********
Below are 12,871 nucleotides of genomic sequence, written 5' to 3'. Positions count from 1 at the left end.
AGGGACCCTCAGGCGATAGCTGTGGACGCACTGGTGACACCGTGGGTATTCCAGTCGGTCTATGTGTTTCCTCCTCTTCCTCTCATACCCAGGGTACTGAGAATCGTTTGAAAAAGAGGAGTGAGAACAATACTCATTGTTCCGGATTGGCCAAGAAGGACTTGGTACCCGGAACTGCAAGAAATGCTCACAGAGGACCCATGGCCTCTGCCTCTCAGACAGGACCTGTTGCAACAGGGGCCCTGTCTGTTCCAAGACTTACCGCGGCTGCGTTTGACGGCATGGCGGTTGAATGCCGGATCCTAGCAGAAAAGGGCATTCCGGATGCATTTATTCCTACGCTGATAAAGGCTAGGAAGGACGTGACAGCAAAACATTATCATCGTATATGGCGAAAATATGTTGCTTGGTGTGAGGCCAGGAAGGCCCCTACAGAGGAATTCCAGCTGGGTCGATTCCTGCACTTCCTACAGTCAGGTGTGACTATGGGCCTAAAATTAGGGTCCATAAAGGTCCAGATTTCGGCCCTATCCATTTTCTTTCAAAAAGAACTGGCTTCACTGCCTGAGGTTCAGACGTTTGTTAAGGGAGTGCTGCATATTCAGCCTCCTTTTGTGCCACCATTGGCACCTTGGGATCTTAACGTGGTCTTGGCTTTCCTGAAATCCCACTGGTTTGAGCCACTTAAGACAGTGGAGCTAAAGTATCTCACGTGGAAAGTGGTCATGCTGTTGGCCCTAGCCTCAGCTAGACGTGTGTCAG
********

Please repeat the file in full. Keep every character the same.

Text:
Below are 12,871 nucleotides of genomic sequence, written 5' to 3'. Positions count from 1 at the left end.
AGGGACCCTCAGGCGATAGCTGTGGACGCACTGGTGACACCGTGGGTATTCCAGTCGGTCTATGTGTTTCCTCCTCTTCCTCTCATACCCAGGGTACTGAGAATCGTTTGAAAAAGAGGAGTGAGAACAATACTCATTGTTCCGGATTGGCCAAGAAGGACTTGGTACCCGGAACTGCAAGAAATGCTCACAGAGGACCCATGGCCTCTGCCTCTCAGACAGGACCTGTTGCAACAGGGGCCCTGTCTGTTCCAAGACTTACCGCGGCTGCGTTTGACGGCATGGCGGTTGAATGCCGGATCCTAGCAGAAAAGGGCATTCCGGATGCATTTATTCCTACGCTGATAAAGGCTAGGAAGGACGTGACAGCAAAACATTATCATCGTATATGGCGAAAATATGTTGCTTGGTGTGAGGCCAGGAAGGCCCCTACAGAGGAATTCCAGCTGGGTCGATTCCTGCACTTCCTACAGTCAGGTGTGACTATGGGCCTAAAATTAGGGTCCATAAAGGTCCAGATTTCGGCCCTATCCATTTTCTTTCAAAAAGAACTGGCTTCACTGCCTGAGGTTCAGACGTTTGTTAAGGGAGTGCTGCATATTCAGCCTCCTTTTGTGCCACCATTGGCACCTTGGGATCTTAACGTGGTCTTGGCTTTCCTGAAATCCCACTGGTTTGAGCCACTTAAGACAGTGGAGCTAAAGTATCTCACGTGGAAAGTGGTCATGCTGTTGGCCCTAGCCTCAGCTAGACGTGTGTCAG